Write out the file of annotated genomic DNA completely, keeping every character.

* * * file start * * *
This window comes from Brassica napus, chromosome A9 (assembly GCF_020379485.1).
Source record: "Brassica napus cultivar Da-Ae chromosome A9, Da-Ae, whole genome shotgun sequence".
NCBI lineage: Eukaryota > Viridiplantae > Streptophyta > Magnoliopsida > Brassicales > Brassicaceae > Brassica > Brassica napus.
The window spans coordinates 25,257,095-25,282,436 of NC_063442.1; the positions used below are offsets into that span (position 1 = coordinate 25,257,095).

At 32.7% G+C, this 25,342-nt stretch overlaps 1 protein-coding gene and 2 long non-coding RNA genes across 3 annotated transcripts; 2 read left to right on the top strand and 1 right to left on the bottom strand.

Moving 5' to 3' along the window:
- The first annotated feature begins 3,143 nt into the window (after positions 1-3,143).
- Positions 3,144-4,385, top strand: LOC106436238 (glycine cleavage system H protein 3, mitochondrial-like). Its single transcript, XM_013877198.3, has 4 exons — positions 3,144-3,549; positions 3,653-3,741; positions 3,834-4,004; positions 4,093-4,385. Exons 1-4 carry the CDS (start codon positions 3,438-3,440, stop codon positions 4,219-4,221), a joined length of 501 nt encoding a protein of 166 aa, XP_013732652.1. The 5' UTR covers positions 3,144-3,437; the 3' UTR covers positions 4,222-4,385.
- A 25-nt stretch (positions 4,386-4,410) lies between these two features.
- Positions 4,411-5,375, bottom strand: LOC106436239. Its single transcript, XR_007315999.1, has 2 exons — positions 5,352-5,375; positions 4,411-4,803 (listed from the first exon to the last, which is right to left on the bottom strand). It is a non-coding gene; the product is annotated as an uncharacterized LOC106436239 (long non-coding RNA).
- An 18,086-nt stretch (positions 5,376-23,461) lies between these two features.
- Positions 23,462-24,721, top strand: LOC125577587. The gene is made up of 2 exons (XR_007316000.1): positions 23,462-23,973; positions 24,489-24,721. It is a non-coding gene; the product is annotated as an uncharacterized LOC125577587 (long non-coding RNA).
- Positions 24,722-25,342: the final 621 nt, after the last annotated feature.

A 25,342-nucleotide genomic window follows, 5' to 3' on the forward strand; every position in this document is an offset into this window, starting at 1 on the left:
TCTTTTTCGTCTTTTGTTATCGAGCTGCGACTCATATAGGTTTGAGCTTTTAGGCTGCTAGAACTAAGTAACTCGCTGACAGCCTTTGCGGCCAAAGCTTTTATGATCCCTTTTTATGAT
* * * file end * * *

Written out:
This window comes from Brassica napus, chromosome A9 (assembly GCF_020379485.1).
Source record: "Brassica napus cultivar Da-Ae chromosome A9, Da-Ae, whole genome shotgun sequence".
NCBI lineage: Eukaryota > Viridiplantae > Streptophyta > Magnoliopsida > Brassicales > Brassicaceae > Brassica > Brassica napus.
The window spans coordinates 25,257,095-25,282,436 of NC_063442.1; the positions used below are offsets into that span (position 1 = coordinate 25,257,095).

At 32.7% G+C, this 25,342-nt stretch overlaps 1 protein-coding gene and 2 long non-coding RNA genes across 3 annotated transcripts; 2 read left to right on the top strand and 1 right to left on the bottom strand.

Moving 5' to 3' along the window:
- The first annotated feature begins 3,143 nt into the window (after positions 1-3,143).
- Positions 3,144-4,385, top strand: LOC106436238 (glycine cleavage system H protein 3, mitochondrial-like). Its single transcript, XM_013877198.3, has 4 exons — positions 3,144-3,549; positions 3,653-3,741; positions 3,834-4,004; positions 4,093-4,385. Exons 1-4 carry the CDS (start codon positions 3,438-3,440, stop codon positions 4,219-4,221), a joined length of 501 nt encoding a protein of 166 aa, XP_013732652.1. The 5' UTR covers positions 3,144-3,437; the 3' UTR covers positions 4,222-4,385.
- A 25-nt stretch (positions 4,386-4,410) lies between these two features.
- Positions 4,411-5,375, bottom strand: LOC106436239. Its single transcript, XR_007315999.1, has 2 exons — positions 5,352-5,375; positions 4,411-4,803 (listed from the first exon to the last, which is right to left on the bottom strand). It is a non-coding gene; the product is annotated as an uncharacterized LOC106436239 (long non-coding RNA).
- An 18,086-nt stretch (positions 5,376-23,461) lies between these two features.
- Positions 23,462-24,721, top strand: LOC125577587. The gene is made up of 2 exons (XR_007316000.1): positions 23,462-23,973; positions 24,489-24,721. It is a non-coding gene; the product is annotated as an uncharacterized LOC125577587 (long non-coding RNA).
- Positions 24,722-25,342: the final 621 nt, after the last annotated feature.

A 25,342-nucleotide genomic window follows, 5' to 3' on the forward strand; every position in this document is an offset into this window, starting at 1 on the left:
TCTTTTTCGTCTTTTGTTATCGAGCTGCGACTCATATAGGTTTGAGCTTTTAGGCTGCTAGAACTAAGTAACTCGCTGACAGCCTTTGCGGCCAAAGCTTTTATGATCCCTTTTTATGAT